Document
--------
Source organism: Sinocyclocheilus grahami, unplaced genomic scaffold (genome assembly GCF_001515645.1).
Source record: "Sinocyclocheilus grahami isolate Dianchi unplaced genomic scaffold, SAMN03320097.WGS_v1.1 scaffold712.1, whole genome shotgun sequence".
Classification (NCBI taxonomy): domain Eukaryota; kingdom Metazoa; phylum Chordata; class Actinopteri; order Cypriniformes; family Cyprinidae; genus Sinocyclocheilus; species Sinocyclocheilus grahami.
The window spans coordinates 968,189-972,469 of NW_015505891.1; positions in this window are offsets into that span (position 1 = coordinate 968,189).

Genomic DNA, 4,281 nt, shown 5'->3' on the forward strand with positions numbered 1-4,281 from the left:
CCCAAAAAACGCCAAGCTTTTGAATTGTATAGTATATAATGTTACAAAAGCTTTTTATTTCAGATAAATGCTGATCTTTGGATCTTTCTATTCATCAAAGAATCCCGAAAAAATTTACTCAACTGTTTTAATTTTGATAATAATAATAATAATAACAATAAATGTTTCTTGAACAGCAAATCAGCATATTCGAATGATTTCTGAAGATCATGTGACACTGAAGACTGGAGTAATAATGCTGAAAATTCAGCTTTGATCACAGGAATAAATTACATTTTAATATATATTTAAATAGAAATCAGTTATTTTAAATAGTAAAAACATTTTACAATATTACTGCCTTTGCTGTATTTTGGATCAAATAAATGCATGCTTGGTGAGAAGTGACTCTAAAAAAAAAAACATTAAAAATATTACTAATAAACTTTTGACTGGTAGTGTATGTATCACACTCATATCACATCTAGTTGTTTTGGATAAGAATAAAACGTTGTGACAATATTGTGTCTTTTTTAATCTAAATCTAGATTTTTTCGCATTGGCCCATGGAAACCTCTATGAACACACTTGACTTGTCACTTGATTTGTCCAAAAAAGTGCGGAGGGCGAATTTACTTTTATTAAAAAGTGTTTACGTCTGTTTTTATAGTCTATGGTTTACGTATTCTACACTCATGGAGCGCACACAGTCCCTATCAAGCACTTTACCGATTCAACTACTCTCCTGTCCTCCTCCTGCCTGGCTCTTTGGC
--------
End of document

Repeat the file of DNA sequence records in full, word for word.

Source organism: Sinocyclocheilus grahami, unplaced genomic scaffold (genome assembly GCF_001515645.1).
Source record: "Sinocyclocheilus grahami isolate Dianchi unplaced genomic scaffold, SAMN03320097.WGS_v1.1 scaffold712.1, whole genome shotgun sequence".
Classification (NCBI taxonomy): domain Eukaryota; kingdom Metazoa; phylum Chordata; class Actinopteri; order Cypriniformes; family Cyprinidae; genus Sinocyclocheilus; species Sinocyclocheilus grahami.
The window spans coordinates 968,189-972,469 of NW_015505891.1; positions in this window are offsets into that span (position 1 = coordinate 968,189).

Genomic DNA, 4,281 nt, shown 5'->3' on the forward strand with positions numbered 1-4,281 from the left:
CCCAAAAAACGCCAAGCTTTTGAATTGTATAGTATATAATGTTACAAAAGCTTTTTATTTCAGATAAATGCTGATCTTTGGATCTTTCTATTCATCAAAGAATCCCGAAAAAATTTACTCAACTGTTTTAATTTTGATAATAATAATAATAATAACAATAAATGTTTCTTGAACAGCAAATCAGCATATTCGAATGATTTCTGAAGATCATGTGACACTGAAGACTGGAGTAATAATGCTGAAAATTCAGCTTTGATCACAGGAATAAATTACATTTTAATATATATTTAAATAGAAATCAGTTATTTTAAATAGTAAAAACATTTTACAATATTACTGCCTTTGCTGTATTTTGGATCAAATAAATGCATGCTTGGTGAGAAGTGACTCTAAAAAAAAAAACATTAAAAATATTACTAATAAACTTTTGACTGGTAGTGTATGTATCACACTCATATCACATCTAGTTGTTTTGGATAAGAATAAAACGTTGTGACAATATTGTGTCTTTTTTAATCTAAATCTAGATTTTTTCGCATTGGCCCATGGAAACCTCTATGAACACACTTGACTTGTCACTTGATTTGTCCAAAAAAGTGCGGAGGGCGAATTTACTTTTATTAAAAAGTGTTTACGTCTGTTTTTATAGTCTATGGTTTACGTATTCTACACTCATGGAGCGCACACAGTCCCTATCAAGCACTTTACCGATTCAACTACTCTCCTGTCCTCCTCCTGCCTGGCTCTTTGGC